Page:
(Rizʹpah) [glowing coal].
A concubine of King Saul; daughter of Aiah. (2 Sam. 3:7; 21:11) After Saul’s death, his son Ish-bosheth alienated General Abner by calling him to account for having relations with Rizpah, an act he construed as intimating seizure of the throne. As a consequence, Abner defected to David.—2 Sam. 3:7-21.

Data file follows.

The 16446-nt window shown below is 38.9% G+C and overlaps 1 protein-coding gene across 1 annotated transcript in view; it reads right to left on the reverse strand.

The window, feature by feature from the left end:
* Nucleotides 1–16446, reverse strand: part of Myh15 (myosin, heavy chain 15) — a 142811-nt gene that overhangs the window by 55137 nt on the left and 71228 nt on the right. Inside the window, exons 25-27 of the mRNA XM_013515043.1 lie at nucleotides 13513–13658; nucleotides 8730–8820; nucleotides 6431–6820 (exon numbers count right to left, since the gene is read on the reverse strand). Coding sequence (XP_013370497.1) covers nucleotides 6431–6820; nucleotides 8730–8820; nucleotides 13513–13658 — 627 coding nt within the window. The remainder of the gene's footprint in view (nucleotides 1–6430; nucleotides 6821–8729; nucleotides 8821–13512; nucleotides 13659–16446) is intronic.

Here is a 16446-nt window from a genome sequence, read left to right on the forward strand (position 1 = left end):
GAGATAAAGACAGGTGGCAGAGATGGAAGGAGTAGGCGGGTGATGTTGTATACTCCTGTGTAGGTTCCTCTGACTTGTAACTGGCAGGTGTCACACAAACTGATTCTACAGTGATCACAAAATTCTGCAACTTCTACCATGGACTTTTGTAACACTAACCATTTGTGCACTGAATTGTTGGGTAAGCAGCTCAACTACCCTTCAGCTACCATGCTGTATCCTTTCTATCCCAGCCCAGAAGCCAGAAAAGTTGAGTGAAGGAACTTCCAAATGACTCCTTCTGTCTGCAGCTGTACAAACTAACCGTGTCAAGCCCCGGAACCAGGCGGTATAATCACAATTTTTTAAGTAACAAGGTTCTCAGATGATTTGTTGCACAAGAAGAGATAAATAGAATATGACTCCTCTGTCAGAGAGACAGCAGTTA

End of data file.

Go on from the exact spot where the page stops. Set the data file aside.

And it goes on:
Rizpah had given birth to two sons by Saul, Armoni and Mephibosheth. Long after Saul’s death, David took these two sons of Rizpah along with five other descendants of Saul and handed them over to the Gibeonites to slay, in order to remove bloodguilt from the land. The seven were exposed on a mountain, where Rizpah guarded their bodies from the birds and wild beasts “from the start of harvest until water poured down upon them from the heavens.” (2 Sam. 21:1-10) This indefinite period of time may have been five or six months, unless, as some suggest, there was an exceptional out-of-season downpour. Such a heavy rain before October would have been most unusual. (1 Sam. 12:17, 18; Prov. 26:1) David finally heard of the matter and relieved Rizpah of her vigil by having the bodies buried.—2 Sam. 21:11-14.